The House approved a measure on Tuesday that would give Americans a cash incentive to trade in their old, gas-guzzling automobiles for slightly more efficient models. The “Cash for Clunkers” bill passed through the chamber with a 298 to 119 vote, and the Senate could vote on similar legislation later this week.

The bill would give drivers a voucher of up to $4,500 for trading in their older autos for more fuel-efficient models, at a total cost to the federal government of $4 billion. Backers argue that the scheme would boost the sale of new automobiles and reduce carbon dioxide emissions.

“The bipartisan cars act will shore up millions of jobs and stimulate local economies. It will improve our environment and reduce our dependence on foreign oil,” said lead sponsor Betty Sutton (D-Ohio) during floor debate on Tuesday. “The cars act demonstrates that we can free ourselves from the false argument of either you are for the environment or you are for jobs. You can do both, you must do both.”

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The House bill would go into effect within 30 days and make vouchers available to car shoppers for a year or until the funding runs out, whichever comes first. Participants could trade in vehicles of model year 1984 or later that are currently in use — no trading in the one that’s been gathering dust in the backyard since Jimmy Carter was in office — and the old cars would be crushed or otherwise permanently removed from the roads.

Under the plan, a “clunker” is defined as a car or light truck that averages 18 miles per gallon or less. For cars, drivers could get a $3,500 subsidy for purchasing a new model that gets at least 22 mpg or 4 mpg more than the old one, or $4,500 for a new car that gets at least 10 mpg more. For light trucks and SUVs, drivers could get $3,500 for a new model that averages at least 2 mpg more than the old one, or $4,500 for 5 mpg more.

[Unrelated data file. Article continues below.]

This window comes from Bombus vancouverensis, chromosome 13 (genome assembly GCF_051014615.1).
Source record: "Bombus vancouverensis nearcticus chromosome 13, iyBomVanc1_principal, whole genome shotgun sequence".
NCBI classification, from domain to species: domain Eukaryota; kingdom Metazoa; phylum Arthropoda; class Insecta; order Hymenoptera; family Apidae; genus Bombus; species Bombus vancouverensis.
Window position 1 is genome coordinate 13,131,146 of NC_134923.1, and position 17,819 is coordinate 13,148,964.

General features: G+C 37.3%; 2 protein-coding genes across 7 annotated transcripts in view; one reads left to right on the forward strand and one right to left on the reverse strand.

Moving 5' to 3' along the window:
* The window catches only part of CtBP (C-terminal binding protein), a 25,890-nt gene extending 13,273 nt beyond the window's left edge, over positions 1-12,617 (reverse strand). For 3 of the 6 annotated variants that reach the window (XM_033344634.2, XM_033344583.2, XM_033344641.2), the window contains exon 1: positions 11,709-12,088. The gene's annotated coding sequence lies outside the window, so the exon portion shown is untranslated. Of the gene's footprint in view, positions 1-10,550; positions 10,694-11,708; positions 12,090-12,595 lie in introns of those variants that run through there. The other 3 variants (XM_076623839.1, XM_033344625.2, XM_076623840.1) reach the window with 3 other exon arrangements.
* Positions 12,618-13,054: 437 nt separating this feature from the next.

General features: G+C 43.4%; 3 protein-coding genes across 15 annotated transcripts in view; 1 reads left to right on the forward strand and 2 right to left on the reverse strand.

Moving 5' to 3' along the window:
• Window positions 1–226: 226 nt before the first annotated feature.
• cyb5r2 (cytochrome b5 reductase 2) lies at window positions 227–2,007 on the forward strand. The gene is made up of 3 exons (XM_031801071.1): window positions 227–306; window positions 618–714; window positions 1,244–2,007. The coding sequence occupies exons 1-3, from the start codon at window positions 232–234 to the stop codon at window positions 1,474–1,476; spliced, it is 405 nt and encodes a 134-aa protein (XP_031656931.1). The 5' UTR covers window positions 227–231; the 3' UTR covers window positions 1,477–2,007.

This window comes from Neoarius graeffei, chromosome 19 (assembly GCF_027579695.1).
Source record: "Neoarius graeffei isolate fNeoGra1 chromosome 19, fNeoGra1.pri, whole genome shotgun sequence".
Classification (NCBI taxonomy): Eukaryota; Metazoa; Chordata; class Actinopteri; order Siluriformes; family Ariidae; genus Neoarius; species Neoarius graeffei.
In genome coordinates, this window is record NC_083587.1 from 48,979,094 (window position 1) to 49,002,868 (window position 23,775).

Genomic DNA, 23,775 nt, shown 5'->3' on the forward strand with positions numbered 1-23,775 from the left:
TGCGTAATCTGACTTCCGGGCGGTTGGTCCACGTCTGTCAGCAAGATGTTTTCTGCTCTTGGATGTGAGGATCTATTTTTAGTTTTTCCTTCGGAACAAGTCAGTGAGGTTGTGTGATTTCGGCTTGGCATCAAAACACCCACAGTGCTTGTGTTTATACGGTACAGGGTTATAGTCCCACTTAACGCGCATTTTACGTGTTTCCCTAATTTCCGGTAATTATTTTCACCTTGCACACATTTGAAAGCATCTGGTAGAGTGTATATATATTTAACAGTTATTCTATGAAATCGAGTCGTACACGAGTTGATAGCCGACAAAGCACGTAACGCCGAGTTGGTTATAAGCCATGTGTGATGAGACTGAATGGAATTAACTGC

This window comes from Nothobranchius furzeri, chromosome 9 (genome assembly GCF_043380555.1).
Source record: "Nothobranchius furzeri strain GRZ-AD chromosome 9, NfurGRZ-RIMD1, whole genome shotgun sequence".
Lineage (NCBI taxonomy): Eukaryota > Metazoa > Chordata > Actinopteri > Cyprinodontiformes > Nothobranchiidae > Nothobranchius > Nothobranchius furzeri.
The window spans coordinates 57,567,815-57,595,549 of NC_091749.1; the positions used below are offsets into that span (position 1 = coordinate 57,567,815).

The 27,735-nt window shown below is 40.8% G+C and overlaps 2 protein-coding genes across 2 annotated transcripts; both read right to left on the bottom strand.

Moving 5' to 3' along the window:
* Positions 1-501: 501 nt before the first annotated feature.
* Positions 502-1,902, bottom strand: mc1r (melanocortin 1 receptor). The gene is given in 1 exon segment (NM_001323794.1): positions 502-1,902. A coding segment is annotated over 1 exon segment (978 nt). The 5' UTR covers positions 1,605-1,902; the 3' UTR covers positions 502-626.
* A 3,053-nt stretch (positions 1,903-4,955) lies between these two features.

Critics argue that the bill’s miles-per-hour benchmarks for new vehicles are way too low and wouldn’t do nearly enough to curb emissions. (Consider that the Obama administration’s new fuel-economy rules will require cars to get 39 mpg and light trucks to get 30 mpg by 2016.)  Grist’s Jonathan Hiskes reported on environmental arguments against the bill when President Barack Obama endorsed it last month.

While the measure might not do much for the warming planet, it would be a boon for the beleaguered auto industry.

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“The passage of this legislation is good news for manufacturers, auto dealers, suppliers and most importantly consumers,” said Alliance of Automobile Manufacturers President and CEO Dave McCurdy. “With just released May auto sales reporting a 31 percent drop from just a year ago, we can’t afford to wait any longer. Now more than ever we need this fleet modernization proposal to be passed by the Senate and quickly signed into law by the President.”

Hold your horsepower

The Senate, however, is not quite so ready roll.

Sens. Debbie Stabenow (D-Mich.) and Sam Brownback (R-Kansas) have introduced a bill similar to the version the House passed, but Dianne Feinstein (D-Calif.), Susan Collins (R-Maine), and Charles Schumer (D-N.Y.) have proposed an alternate version with stronger fuel-economy requirements, which they say would “achieve 32 to 38 percent greater oil savings” than the House version.

Keep your eyes on the Senate to see how this all shakes out.